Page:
When it comes to value-based payment, providers aren't sure if they like the new reimbursement model. They're primarily concerned about coordination of care, data accuracy and staff acceptance of the changes. If insurers want value-based payment models to succeed, they must work to address these concerns.
A new study from health information network Availity found 75 percent of providers participate in at least one value-based payment model, but less than 30 percent say the reward justifies the risk taken.
"The healthcare revenue cycle is incredibly complicated and it's undergoing a transformation," Availity CEO Russ Thomas said Tuesday in a statement accompanying the study. "Unless we equip providers--and health plans--with the right tools and access to the information they need, we risk further complicating an already complex and fragmented system."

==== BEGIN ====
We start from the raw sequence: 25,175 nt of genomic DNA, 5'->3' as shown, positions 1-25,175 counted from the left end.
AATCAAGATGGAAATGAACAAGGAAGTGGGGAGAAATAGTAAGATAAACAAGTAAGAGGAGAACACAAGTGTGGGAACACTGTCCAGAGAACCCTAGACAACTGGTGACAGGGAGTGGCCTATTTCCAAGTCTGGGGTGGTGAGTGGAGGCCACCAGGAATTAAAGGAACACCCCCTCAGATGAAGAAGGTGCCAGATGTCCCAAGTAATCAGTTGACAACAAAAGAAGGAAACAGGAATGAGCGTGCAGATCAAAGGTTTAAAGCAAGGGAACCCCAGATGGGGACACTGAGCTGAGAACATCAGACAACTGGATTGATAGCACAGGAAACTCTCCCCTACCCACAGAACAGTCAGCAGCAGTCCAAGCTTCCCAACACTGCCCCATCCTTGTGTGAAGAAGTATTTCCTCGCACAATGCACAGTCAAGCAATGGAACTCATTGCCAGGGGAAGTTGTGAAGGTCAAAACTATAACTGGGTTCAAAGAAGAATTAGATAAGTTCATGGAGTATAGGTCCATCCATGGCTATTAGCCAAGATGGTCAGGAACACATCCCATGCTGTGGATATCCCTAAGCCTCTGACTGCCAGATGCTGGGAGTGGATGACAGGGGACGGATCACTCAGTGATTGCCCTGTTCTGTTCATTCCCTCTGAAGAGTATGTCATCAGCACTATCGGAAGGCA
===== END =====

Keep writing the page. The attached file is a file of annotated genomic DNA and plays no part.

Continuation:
Chief among provider concerns is the need for additional employees to help manage the models. More than 80 percent of the more than 500 providers surveyed said that was major a challenge.
To help grow the value-based models, payers should focus on easing data concerns, staff issues and operational integration problems. For example, more than 75 percent of physician practices and 88 percent of facilities said real-time information sharing and access will help avoid expensive, manual processes.
"Understanding and addressing the current challenges with value-based payment models is critical for these products to grow and have a positive effect on health outcomes and cost of care," the study authors wrote.
Value-based models also can help enhance patient-centered medical homes by improving quality of care and reducing costs, FierceHealthPayer previously reported.